Thank you to all who participated in this post asking questions you had about me.
Here are my answers.
Elle Strauss asked a few (I’ll separate to make for easier reading)
I wouldn’t mind hearing more about writing for TV–what is the story structure for that like?
Writing television commercials demands you write incredibly tight and pay special attention to word choice. You have only thirty seconds (sometimes sixty) to convey information about the product/service the client is selling, why it’s better than comparable products out there, why customers should choose your client’s business to purchase said product/service over comparable ones out there, and the business location. Usually a call to action is thrown in for good measure (“Stop in today!”)
As a result, unnecessary words mean wasted time. Don’t use three when one will do. An exception to this is the commercials that are repetitive on purpose—the ones designed to drill a location, phone number, or name of a product in your head.
Also, extra words and information means the voice talent will have to rush, which rarely sounds good and usually irritates the editor.
There are two main types of commercials, ones that give out information, and ones that give a testimony.
Informational gives tons of information about the product or service. (Extended versions are called infomercials). These are easier to do and usually involve video and description of the product/service.
Testimonial is where past customers talk about how good the product or service has been for them. This type is a favorite of car dealerships and funeral homes.
To create a testimonial you or the client finds customers willing to talk about their experience and put them in front of the camera. If they are articulate just ask them leading questions designed to get the information you want to portray. If they aren’t, you’ll have to write out what you want them to say. If they can memorize this “script” then just roll camera, if they can’t you have to hold up their “script” off camera and have them read it.
*Note, lots of people you see doing testimonials are actually paid actors who’ve never used the product/service.
Both types of commercials are usually ended with an endboard. This is a blank screen (or sometimes a shot of the actual business location…like the outside of a building) to which you add the client’s logo, contact information, and sometimes any specials going on (big sales, new location, etc)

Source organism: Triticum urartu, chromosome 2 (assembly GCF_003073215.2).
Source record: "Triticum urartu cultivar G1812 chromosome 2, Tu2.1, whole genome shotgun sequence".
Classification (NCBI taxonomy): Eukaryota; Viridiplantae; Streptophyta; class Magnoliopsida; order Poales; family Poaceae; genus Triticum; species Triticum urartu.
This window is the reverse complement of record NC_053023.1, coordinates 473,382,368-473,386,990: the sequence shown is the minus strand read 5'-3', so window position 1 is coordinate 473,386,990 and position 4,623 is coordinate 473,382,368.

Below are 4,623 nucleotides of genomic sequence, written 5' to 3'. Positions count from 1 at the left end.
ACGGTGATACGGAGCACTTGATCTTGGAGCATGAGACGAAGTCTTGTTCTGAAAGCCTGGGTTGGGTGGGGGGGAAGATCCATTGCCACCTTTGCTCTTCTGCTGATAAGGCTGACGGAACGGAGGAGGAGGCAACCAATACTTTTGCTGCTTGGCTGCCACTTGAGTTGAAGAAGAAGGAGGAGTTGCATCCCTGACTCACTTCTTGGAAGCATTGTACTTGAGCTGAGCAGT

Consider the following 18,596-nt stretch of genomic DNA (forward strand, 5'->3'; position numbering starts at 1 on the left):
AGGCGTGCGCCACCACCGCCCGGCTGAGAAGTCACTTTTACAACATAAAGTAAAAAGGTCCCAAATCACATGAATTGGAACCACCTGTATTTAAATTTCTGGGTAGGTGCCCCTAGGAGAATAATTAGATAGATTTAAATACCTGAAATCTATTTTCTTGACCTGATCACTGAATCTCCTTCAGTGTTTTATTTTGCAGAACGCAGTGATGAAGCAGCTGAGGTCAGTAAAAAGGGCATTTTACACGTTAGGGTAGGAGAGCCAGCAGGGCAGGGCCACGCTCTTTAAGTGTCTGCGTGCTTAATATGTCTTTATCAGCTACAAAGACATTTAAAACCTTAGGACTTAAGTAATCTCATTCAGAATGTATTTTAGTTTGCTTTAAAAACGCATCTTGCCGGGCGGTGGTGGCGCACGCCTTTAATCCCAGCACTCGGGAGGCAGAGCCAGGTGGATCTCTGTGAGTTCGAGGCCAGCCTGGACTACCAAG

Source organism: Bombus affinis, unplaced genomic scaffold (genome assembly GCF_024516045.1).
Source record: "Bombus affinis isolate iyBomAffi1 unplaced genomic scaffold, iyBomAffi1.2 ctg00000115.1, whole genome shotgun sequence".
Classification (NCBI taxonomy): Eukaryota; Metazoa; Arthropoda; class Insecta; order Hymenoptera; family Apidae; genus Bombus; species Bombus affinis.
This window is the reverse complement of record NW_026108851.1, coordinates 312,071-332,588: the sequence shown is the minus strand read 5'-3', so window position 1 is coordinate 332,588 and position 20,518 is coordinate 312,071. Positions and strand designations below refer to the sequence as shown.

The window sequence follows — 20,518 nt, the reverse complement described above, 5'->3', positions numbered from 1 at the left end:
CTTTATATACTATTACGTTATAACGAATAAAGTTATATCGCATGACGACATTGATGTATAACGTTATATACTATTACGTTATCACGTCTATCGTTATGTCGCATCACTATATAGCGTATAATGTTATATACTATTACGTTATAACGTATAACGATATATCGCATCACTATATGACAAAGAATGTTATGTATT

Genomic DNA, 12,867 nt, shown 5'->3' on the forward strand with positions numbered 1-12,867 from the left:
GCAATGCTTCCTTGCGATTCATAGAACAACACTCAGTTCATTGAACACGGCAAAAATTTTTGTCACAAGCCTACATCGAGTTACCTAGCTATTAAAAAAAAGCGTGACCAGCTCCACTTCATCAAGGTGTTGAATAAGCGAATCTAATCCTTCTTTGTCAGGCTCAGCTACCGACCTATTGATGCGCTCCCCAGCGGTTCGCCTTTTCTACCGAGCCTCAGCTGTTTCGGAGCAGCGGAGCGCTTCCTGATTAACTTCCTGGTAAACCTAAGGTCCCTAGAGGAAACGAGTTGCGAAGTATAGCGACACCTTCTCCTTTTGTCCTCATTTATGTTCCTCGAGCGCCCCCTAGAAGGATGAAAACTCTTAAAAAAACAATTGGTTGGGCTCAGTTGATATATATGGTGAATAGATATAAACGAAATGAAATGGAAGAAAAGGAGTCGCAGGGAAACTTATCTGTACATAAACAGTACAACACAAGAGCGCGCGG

As far as script structure, you have to lay out both the audio and the video on the same page. This is done by taking a paper, dividing it in half vertically, and then putting video shots alongside the accompanying audio. For reasons I’ve never really understood, the audio is written in allcaps.
I’ll include a script I wrote a few years ago to show this (hiding the name of the restaurant of course). Also, I can’t get the audio to line up properly on this post, but just know that on a “real” script there is a line running down between the audio and video.
Exterior shot START A NEW FAMILY TRADITION THIS
Interior shot THANKSGIVING WITH ? RESTAURANT.
Shots of plates CHOOSE FROM THE FINEST
SELECTION OF TURKEY, HAM,
STUFFING, AND POTATOES.
Shot of bar, salads BROWSE THE COMPLETE SALAD BAR…
wait staff/cooks FROM TOSSED, CAESAR, AND PASTA
will present food SALAD… TO FRESH FRUIT…AND
shot of waitress putting SURE TO FIND SOMETHING FOR
plates at table, reaction shot EVERYONE IN YOUR FAMILY.
of kid smiling
shots of bakery area PLUS, CHOOSE FROM THE WIDE
VARIETY OF FRESH BAKED BREADS AND
shots of pie case/plates AND DON’T FORGET DESSERT!
Endboard w/contact info OPEN 11 TO 5… RESERVATIONS ARE
RECOMMENDED, CALL ? TODAY.
See the call to action at the end?
I wonder if it could be used for short story writing?
I’m not a short story writer, so I’m not familiar with that storyline structure. I’m sure parts could be applied such as tight writing and making your word choice really deliberate.
What TV show did you write for?
It was a weekly, local realty show that ran on a CBS affiliate in Minnesota. I was the head writer/producer from its inception in 2002 and held that position until I left to have my twins in 2005.
Getting a new show off the ground was one of the hardest times in my television career, but also one of the most rewarding.
Our department (Creative Services) was given a half hour time slot, a list of realtors, and a general idea of what was expected by the client. Oh, and we had about two weeks until it hit air.
Yep, nothing says stress like creating a show out of thin air. And one that has to satisfy over 40 realtors, the owner of the realty company, and also utilize a simple enough format to be completely pulled apart and put back together week after week, month after month, and hopefully if they like it enough, year after year. Plus, it had to be fluid enough to allow last-minute changes.